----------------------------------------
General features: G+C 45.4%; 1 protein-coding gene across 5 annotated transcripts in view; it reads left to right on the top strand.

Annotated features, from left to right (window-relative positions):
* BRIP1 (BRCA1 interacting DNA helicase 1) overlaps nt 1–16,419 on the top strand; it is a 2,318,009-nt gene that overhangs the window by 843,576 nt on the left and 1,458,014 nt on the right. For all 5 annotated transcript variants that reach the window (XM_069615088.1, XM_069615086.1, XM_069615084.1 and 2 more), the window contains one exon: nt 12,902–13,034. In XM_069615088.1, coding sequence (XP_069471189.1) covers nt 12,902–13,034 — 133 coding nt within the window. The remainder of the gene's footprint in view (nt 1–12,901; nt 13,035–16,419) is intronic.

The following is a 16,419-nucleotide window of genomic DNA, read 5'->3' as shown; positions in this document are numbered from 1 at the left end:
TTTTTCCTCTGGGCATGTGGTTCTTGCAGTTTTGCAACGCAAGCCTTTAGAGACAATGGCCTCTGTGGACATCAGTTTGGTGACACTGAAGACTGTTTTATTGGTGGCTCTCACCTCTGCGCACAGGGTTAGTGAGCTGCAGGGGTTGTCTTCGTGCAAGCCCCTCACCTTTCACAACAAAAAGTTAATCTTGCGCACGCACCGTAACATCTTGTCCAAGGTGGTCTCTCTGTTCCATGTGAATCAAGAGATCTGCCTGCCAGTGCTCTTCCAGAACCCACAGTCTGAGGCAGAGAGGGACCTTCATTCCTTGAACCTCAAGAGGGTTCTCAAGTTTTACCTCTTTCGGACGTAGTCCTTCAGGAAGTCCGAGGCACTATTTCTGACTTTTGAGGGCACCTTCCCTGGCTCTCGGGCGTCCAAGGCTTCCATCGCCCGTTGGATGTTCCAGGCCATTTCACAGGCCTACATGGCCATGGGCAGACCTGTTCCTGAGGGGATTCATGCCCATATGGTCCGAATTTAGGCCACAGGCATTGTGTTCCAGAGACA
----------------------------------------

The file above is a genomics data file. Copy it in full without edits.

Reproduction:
General features: G+C 45.4%; 1 protein-coding gene across 5 annotated transcripts in view; it reads left to right on the top strand.

Annotated features, from left to right (window-relative positions):
* BRIP1 (BRCA1 interacting DNA helicase 1) overlaps nt 1–16,419 on the top strand; it is a 2,318,009-nt gene that overhangs the window by 843,576 nt on the left and 1,458,014 nt on the right. For all 5 annotated transcript variants that reach the window (XM_069615088.1, XM_069615086.1, XM_069615084.1 and 2 more), the window contains one exon: nt 12,902–13,034. In XM_069615088.1, coding sequence (XP_069471189.1) covers nt 12,902–13,034 — 133 coding nt within the window. The remainder of the gene's footprint in view (nt 1–12,901; nt 13,035–16,419) is intronic.

The following is a 16,419-nucleotide window of genomic DNA, read 5'->3' as shown; positions in this document are numbered from 1 at the left end:
TTTTTCCTCTGGGCATGTGGTTCTTGCAGTTTTGCAACGCAAGCCTTTAGAGACAATGGCCTCTGTGGACATCAGTTTGGTGACACTGAAGACTGTTTTATTGGTGGCTCTCACCTCTGCGCACAGGGTTAGTGAGCTGCAGGGGTTGTCTTCGTGCAAGCCCCTCACCTTTCACAACAAAAAGTTAATCTTGCGCACGCACCGTAACATCTTGTCCAAGGTGGTCTCTCTGTTCCATGTGAATCAAGAGATCTGCCTGCCAGTGCTCTTCCAGAACCCACAGTCTGAGGCAGAGAGGGACCTTCATTCCTTGAACCTCAAGAGGGTTCTCAAGTTTTACCTCTTTCGGACGTAGTCCTTCAGGAAGTCCGAGGCACTATTTCTGACTTTTGAGGGCACCTTCCCTGGCTCTCGGGCGTCCAAGGCTTCCATCGCCCGTTGGATGTTCCAGGCCATTTCACAGGCCTACATGGCCATGGGCAGACCTGTTCCTGAGGGGATTCATGCCCATATGGTCCGAATTTAGGCCACAGGCATTGTGTTCCAGAGACA